Shramore, Newport formerly of Owenwee, Westport
Mary Kilkerr (née McGreal) passed away peacefully on January 6, 2022, in the care of the wonderful staff at Mayo Hospice in Castlebar, surrounded by her loving family.
Mary was predeceased by her parents Paddy and Ellen McGreal and is survived by her husband PJ, son Conor, daughter Amy, sisters Anne and Eileen, brothers Dominick, John, Thomas, Patrick and Austin, aunt Una, uncle Martin, sisters-in-law, brothers-in-law, nieces and nephews, cousins and a wide circle of neighbours and life long friends.
Mary was born on June 17, 1968. She was educated in Brackloon National School and Sacred Heart School, Westport. Being part of a large family, Marys working life started in her childhood years with chores on the family farm and on other farms in the region. Subsequently Mary worked in Scotts Bakery and Portwest.
Mary married PJ on July 16, 1994, after which she set up home and a new life in the beautiful Shramore Valley. After the births of her children Conor and Amy, Mary ceased working outside the home to concentrate on rearing her family and working on the family hill farm. She devoted herself to this work, and nobody could do it better. Days would consist of getting the children out to school, a trip to the hill to gather sheep often taking half a day, and preparing the dinner for all who helped on the farm, or those who happened to visit at meal time. There was always that extra plate of food in Marys kitchen. She was always available to lend a helping hand to family, friends and neighbours in so many different ways and never wanted anything in return, such was her giving nature. There is a line in a John Denver song which goes ‘“it’s a simple thing that makes a house a home”, Mary had that simple thing in abundance, and everyone who walked in the back door of their home in Shramore, whether family, friend or stranger, experienced that homeliness almost instantly.
Mary was a kind, generous and a loving person, who had an infectious sense of humour and the most wonderful smile which endeared her to everyone she crossed paths with. As Fr Tod Nolan said in his homily, “she brought a light into that valley below, and into the lives of so many people in it” he went on to say “Mary would be the first to acknowledge that she wasn’t perfect, and she would kill me for saying, if she wasn’t perfect, then she was certainly special”. In her all too short number of years, she would assist in caring for her parents, her parents-in-law and other people in the valley.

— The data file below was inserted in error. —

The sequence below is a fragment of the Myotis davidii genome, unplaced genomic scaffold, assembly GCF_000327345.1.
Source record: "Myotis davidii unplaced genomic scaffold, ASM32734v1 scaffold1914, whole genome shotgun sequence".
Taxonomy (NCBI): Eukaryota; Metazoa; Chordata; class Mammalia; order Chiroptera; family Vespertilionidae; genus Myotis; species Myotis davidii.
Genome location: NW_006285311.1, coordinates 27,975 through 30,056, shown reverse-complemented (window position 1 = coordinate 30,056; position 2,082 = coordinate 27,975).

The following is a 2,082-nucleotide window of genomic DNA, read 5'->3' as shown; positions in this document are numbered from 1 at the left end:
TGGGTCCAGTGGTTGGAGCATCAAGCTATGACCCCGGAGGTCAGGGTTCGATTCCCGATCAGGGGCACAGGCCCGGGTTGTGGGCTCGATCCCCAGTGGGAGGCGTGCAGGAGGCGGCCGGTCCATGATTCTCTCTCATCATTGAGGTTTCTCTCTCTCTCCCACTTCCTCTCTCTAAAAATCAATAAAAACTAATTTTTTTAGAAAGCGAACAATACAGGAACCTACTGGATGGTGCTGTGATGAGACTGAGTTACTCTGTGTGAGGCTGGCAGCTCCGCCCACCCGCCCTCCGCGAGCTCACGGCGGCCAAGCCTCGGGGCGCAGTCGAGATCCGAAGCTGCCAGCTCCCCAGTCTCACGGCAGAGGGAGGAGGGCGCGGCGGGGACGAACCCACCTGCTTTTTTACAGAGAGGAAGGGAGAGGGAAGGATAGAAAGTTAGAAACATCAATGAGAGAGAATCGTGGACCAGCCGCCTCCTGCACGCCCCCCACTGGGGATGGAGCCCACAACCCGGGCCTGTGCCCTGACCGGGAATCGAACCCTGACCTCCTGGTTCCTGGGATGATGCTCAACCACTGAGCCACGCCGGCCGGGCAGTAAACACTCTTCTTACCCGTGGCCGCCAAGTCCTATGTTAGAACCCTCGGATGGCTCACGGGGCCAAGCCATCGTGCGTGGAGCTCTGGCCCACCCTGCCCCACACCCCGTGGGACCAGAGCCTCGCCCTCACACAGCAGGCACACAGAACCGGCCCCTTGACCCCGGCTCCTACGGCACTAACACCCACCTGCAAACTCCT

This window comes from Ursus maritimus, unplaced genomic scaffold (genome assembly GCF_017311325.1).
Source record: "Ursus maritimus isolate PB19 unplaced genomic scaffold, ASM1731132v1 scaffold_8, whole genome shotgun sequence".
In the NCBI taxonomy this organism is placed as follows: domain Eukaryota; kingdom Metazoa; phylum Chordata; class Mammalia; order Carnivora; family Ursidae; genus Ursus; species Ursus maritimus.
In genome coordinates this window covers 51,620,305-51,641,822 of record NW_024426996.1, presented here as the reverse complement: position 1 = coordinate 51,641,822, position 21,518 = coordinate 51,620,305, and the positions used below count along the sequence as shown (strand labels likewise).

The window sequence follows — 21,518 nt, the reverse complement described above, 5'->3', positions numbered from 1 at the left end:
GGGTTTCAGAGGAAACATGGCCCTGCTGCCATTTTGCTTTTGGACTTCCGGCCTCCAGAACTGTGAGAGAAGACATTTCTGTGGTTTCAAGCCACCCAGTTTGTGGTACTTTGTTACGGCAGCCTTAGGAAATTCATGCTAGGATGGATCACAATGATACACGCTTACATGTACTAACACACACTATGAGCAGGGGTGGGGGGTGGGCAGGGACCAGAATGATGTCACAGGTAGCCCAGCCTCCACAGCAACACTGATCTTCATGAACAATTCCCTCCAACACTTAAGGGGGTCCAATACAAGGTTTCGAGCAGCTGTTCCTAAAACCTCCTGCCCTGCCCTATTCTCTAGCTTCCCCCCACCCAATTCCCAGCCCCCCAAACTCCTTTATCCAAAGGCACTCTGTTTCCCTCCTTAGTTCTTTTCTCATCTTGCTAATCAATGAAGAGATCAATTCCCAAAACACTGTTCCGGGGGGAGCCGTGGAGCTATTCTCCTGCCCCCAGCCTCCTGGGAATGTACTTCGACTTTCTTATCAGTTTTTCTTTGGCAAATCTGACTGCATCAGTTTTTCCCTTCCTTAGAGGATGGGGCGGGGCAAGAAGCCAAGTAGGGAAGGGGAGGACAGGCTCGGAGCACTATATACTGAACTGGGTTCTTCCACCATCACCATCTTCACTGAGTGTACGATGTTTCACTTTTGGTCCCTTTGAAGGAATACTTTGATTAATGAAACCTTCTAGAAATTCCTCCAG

In September 2020, Mary received the dreadful news of her cancer diagnosis which would challenge her in a different way. Like all other things in her life, she would deal with this illness in her own unique way, as was the case all her life, others still came first. She knew her time on earth was limited, and despite being in the midst of the Covid-19 pandemic, she set about making wonderful memories with family and friends. The door was always open to visitors, of which there were many. Walks in the forestry or on the beach, (little else to do during Covid), always with family and friends and the camera got plenty of use.
And when the “carer” had to be cared for, she was a wonderful patient, never a complaint and always that wonderful smile to her last hours. In those final weeks of her life, which were spent in the excellent care of the nursing staff in Mayo University Hospital, and University Hospital Galway, Mary endeared herself to all the medical personnel who cared for her, and in doing so paved the way for the family who wished to visit her. How could anybody stop people from visiting this lovely lady, or so they must have thought. During those visits there were many tears shed, with and for Mary, but also laughter, as her life was always about laughter. Her body physically was yielding to the illness but her wonderful jovial character stayed with her to the end.
In making the difficult journey from University Hospital Galway to the Mayo Hospice, Castlebar, on what proved to be one of her final days, Mary had once again challenged herself to the limit in order to make life easier for those around her. No more long trips to Galway is exactly what she wanted for everyone.
The large crowds of people who visited the family home, lined the roads to and from the funeral home and church, paid their respects in the funeral home, attended her funeral Mass and burial, posted messages of condolence online or sent Mass cards, all showed the high regard there was for Mary in the community.
May her gentle soul rest in peace.